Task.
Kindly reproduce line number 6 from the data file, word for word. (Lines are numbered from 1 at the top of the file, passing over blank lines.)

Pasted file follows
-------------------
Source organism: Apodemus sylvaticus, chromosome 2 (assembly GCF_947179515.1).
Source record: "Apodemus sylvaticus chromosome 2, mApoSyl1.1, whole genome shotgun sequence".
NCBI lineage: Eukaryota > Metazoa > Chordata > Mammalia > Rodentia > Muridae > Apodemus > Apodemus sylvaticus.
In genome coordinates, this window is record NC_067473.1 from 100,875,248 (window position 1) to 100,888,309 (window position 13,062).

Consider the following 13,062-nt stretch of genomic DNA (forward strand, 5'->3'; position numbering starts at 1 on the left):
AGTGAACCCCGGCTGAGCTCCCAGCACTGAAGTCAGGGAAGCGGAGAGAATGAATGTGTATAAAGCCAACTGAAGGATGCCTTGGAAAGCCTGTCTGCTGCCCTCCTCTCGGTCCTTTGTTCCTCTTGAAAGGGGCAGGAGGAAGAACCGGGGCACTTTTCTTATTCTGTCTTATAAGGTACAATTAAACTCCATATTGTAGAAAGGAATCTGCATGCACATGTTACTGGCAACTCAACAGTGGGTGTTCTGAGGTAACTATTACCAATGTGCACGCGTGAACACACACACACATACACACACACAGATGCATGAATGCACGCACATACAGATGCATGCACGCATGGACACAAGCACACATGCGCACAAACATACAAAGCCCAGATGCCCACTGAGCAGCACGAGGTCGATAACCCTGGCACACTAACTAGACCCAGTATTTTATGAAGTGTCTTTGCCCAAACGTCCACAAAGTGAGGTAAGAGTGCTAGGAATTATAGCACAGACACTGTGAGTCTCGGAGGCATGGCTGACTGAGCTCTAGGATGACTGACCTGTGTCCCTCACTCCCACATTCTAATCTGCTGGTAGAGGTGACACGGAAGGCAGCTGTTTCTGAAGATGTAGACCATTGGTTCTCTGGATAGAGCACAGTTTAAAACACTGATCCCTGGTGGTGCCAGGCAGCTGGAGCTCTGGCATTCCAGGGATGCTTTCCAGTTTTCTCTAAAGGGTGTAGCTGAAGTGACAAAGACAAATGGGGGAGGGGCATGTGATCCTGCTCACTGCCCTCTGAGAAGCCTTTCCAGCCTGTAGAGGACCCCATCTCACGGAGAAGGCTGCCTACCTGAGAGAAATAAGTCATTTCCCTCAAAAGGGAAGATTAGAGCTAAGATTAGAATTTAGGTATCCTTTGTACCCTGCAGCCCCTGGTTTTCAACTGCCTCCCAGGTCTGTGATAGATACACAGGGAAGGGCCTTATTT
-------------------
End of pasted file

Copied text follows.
AGTGAACCCCGGCTGAGCTCCCAGCACTGAAGTCAGGGAAGCGGAGAGAATGAATGTGTATAAAGCCAACTGAAGGATGCCTTGGAAAGCCTGTCTGCTGCCCTCCTCTCGGTCCTTTGTTCCTCTTGAAAGGGGCAGGAGGAAGAACCGGGGCACTTTTCTTATTCTGTCTTATAAGGTACAATTAAACTCCATATTGTAGAAAGGAATCTGCATGCACATGTTACTGGCAACTCAACAGTGGGTGTTCTGAGGTAACTATTACCAATGTGCACGCGTGAACACACACACACATACACACACACAGATGCATGAATGCACGCACATACAGATGCATGCACGCATGGACACAAGCACACATGCGCACAAACATACAAAGCCCAGATGCCCACTGAGCAGCACGAGGTCGATAACCCTGGCACACTAACTAGACCCAGTATTTTATGAAGTGTCTTTGCCCAAACGTCCACAAAGTGAGGTAAGAGTGCTAGGAATTATAGCACAGACACTGTGAGTCTCGGAGGCATGGCTGACTGAGCTCTAGGATGACTGACCTGTGTCCCTCACTCCCACATTCTAATCTGCTGGTAGAGGTGACACGGAAGGCAGCTGTTTCTGAAGATGTAGACCATTGGTTCTCTGGATAGAGCACAGTTTAAAACACTGATCCCTGGTGGTGCCAGGCAGCTGGAGCTCTGGCATTCCAGGGATGCTTTCCAGTTTTCTCTAAAGGGTGTAGCTGAAGTGACAAAGACAAATGGGGGAGGGGCATGTGATCCTGCTCACTGCCCTCTGAGAAGCCTTTCCAGCCTGTAGAGGACCCCATCTCACGGAGAAGGCTGCCTACCTGAGAGAAATAAGTCATTTCCCTCAAAAGGGAAGATTAGAGCTAAGATTAGAATTTAGGTATCCTTTGTACCCTGCAGCCCCTGGTTTTCAACTGCCTCCCAGGTCTGTGATAGATACACAGGGAAGGGCCTTATTT